Though we’d been to Rome before (on our honeymoon) and seen the major sites, we didn’t plan anything in advance back then and weren’t willing to stand in line 2 hours for anything, cus we’re cool like that. Plus, this just gave us an excuse to come back to Rome one day.
Well, lo and behold – we did! We planned ahead this time and came to Rome… TWICE! Once to visit Vatican City (which, of course, we describe in detail below), and again in the not so distant future. I know you’re just DYING to know exactly when we returned and what we did, but you’ll just have to contain your excitement and wait patiently for the blog post.
Anyway, we had booked our Vatican tickets in advance, successfully bypassed the absurd lines, entered the premises and subsequently sighed with relief as neither of us spontaneously burst into flames. The start to a successful visit, we thought.
Miles walked: 5
Miles driven: ~250
Part 1 – Vatican Museums
Spent about two hours wandering (and by wandering I mean forcibly moving at the incredibly slow pace of the insanely condensed crowd) the Vatican Museums. We took about 300 photos of paintings, sculptures, and architecture and honestly, going through and selecting which to put up and then including descriptions is just way too much work. So we tried to keep this as short as possible with a few highlights we wanted to focus on. We’ll start with the cool view of St. Peter’s Basilica seen from the Vatican gardens:
THIS turtle gets along swimmingly (see what I did there?) with animals of all breeds, shapes and sizes:
The globe could spin!! (as this chick was demonstrating for her tour group)
This was just plain cool:
And then we found a giant pine cone (more commonly known as the Fontana della Pigna):
The long and beautiful corridor of The Gallery of Maps, which were unfortunately slightly marred by the restorations that were taking place, as you can see on the left. This was the major cause of the traffic jam, which you can also see in this photo. It took us about 30 minutes just to get to the end of this corridor. It was like we were human lava. Or sheep. Baaa.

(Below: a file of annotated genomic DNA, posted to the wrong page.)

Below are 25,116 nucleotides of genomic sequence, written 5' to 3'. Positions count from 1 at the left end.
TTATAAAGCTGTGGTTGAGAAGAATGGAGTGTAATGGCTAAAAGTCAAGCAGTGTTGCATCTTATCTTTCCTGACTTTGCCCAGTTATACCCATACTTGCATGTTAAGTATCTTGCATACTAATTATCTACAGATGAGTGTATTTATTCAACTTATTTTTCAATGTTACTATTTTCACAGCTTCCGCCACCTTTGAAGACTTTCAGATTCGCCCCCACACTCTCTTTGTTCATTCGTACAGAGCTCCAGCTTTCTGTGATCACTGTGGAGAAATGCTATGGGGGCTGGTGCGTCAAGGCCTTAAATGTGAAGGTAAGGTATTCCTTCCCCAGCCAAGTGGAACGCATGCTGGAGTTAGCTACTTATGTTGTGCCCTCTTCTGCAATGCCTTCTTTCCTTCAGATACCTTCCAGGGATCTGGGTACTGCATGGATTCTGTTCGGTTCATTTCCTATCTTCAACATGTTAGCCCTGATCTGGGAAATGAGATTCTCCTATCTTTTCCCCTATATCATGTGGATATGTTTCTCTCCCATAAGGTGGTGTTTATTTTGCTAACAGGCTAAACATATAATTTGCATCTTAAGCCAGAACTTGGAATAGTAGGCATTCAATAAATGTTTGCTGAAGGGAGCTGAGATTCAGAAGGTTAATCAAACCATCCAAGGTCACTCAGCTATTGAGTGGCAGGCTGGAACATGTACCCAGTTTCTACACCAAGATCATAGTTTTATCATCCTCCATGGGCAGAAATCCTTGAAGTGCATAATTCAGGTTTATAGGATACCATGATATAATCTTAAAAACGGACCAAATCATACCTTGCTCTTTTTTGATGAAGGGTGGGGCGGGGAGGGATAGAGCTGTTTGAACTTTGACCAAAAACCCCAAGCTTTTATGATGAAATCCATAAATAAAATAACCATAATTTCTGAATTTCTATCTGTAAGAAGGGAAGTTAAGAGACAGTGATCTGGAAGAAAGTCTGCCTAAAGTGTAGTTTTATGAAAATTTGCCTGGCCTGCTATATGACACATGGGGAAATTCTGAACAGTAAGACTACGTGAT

We made it! Also, this is pretty:
Part 2 – Sistine Chapel
At last, we made it out of the herd of humans and proceeded to our next destination:
Now, if you’ve been, you know that pictures are not allowed. But look what Francy managed to sneak a perfect, non-flash, non-blurry shot of….
And Samsonite really wanted to get a picture with the Sistine Chapel. This was the best shot we got, so that’s what you’re stuck with:
As a side note, we both agreed that the Sistine Chapel was actually kind of disappointing. I mean, it was beautiful and impressive and obviously very historically, religiously and artistically meaningful, but it was no more impressive that all the other ceiling and dome paintings we’ve seen, not only in the Vatican but in churches and basilicas all over Europe. Nonetheless, Samsonite checked it off the bucket list, so he’s pleased.
Part 3 – St. Peter’s Basilica
One fun benefit of visiting the Vatican Museums is that you can cut straight into St. Peter’s Basilica without having to wait in yet ANOTHER line! Two long-ass lines avoided in one day. Great job, Samsonite!
Mother Mary and Jesus:
The Papal wall of honor:
The Papal Balcony:
Took a hike up the dome of the basilica to get an awesome view of the city (and a workout!):
Some awesome views of the Vatican Gardens, St. Peter’s Square and the city of Roma:
And somehow Samsonite managed to sneak himself into this one:
The clouds hath parted and heaven doth shine down on the Earth (that probably doesn’t make any actual sense, but you get what I’m getting at…):
For whatever reason, my phone took amazing photos of the dome in this lighting and we couldn’t choose between them, so you get four. You’re welcome:
Cool statues looking out over St. Peter’s Square:
The cool statues, but from the square!
It took us like, 20 minutes to remember that these things are called “Obelisks”. We kept calling them “Basilisks”. Must be too much Harry Potter…
The Basilica lookin’ all sexy with the dark grey clouds looming overhead: